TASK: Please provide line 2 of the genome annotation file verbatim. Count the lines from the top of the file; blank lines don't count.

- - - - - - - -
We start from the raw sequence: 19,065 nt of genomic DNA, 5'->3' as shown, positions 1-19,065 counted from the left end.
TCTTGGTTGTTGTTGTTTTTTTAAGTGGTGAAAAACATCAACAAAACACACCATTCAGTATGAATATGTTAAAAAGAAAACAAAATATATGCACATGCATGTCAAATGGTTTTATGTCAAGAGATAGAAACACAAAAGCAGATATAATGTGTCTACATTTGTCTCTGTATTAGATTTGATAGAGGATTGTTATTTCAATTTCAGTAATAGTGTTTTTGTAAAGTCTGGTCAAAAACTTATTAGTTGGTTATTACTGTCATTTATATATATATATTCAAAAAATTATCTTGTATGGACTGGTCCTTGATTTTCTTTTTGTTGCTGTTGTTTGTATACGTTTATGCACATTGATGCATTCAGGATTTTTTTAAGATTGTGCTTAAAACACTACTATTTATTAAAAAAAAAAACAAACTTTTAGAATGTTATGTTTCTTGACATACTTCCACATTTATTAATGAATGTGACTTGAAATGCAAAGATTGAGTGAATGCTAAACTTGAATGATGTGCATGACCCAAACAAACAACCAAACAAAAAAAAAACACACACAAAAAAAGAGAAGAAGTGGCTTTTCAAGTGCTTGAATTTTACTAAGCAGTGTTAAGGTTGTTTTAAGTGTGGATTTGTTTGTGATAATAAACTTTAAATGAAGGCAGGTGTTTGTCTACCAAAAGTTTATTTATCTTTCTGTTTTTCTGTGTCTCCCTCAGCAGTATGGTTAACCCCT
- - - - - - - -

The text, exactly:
TCTTGGTTGTTGTTGTTTTTTTAAGTGGTGAAAAACATCAACAAAACACACCATTCAGTATGAATATGTTAAAAAGAAAACAAAATATATGCACATGCATGTCAAATGGTTTTATGTCAAGAGATAGAAACACAAAAGCAGATATAATGTGTCTACATTTGTCTCTGTATTAGATTTGATAGAGGATTGTTATTTCAATTTCAGTAATAGTGTTTTTGTAAAGTCTGGTCAAAAACTTATTAGTTGGTTATTACTGTCATTTATATATATATATTCAAAAAATTATCTTGTATGGACTGGTCCTTGATTTTCTTTTTGTTGCTGTTGTTTGTATACGTTTATGCACATTGATGCATTCAGGATTTTTTTAAGATTGTGCTTAAAACACTACTATTTATTAAAAAAAAAAACAAACTTTTAGAATGTTATGTTTCTTGACATACTTCCACATTTATTAATGAATGTGACTTGAAATGCAAAGATTGAGTGAATGCTAAACTTGAATGATGTGCATGACCCAAACAAACAACCAAACAAAAAAAAAACACACACAAAAAAAGAGAAGAAGTGGCTTTTCAAGTGCTTGAATTTTACTAAGCAGTGTTAAGGTTGTTTTAAGTGTGGATTTGTTTGTGATAATAAACTTTAAATGAAGGCAGGTGTTTGTCTACCAAAAGTTTATTTATCTTTCTGTTTTTCTGTGTCTCCCTCAGCAGTATGGTTAACCCCT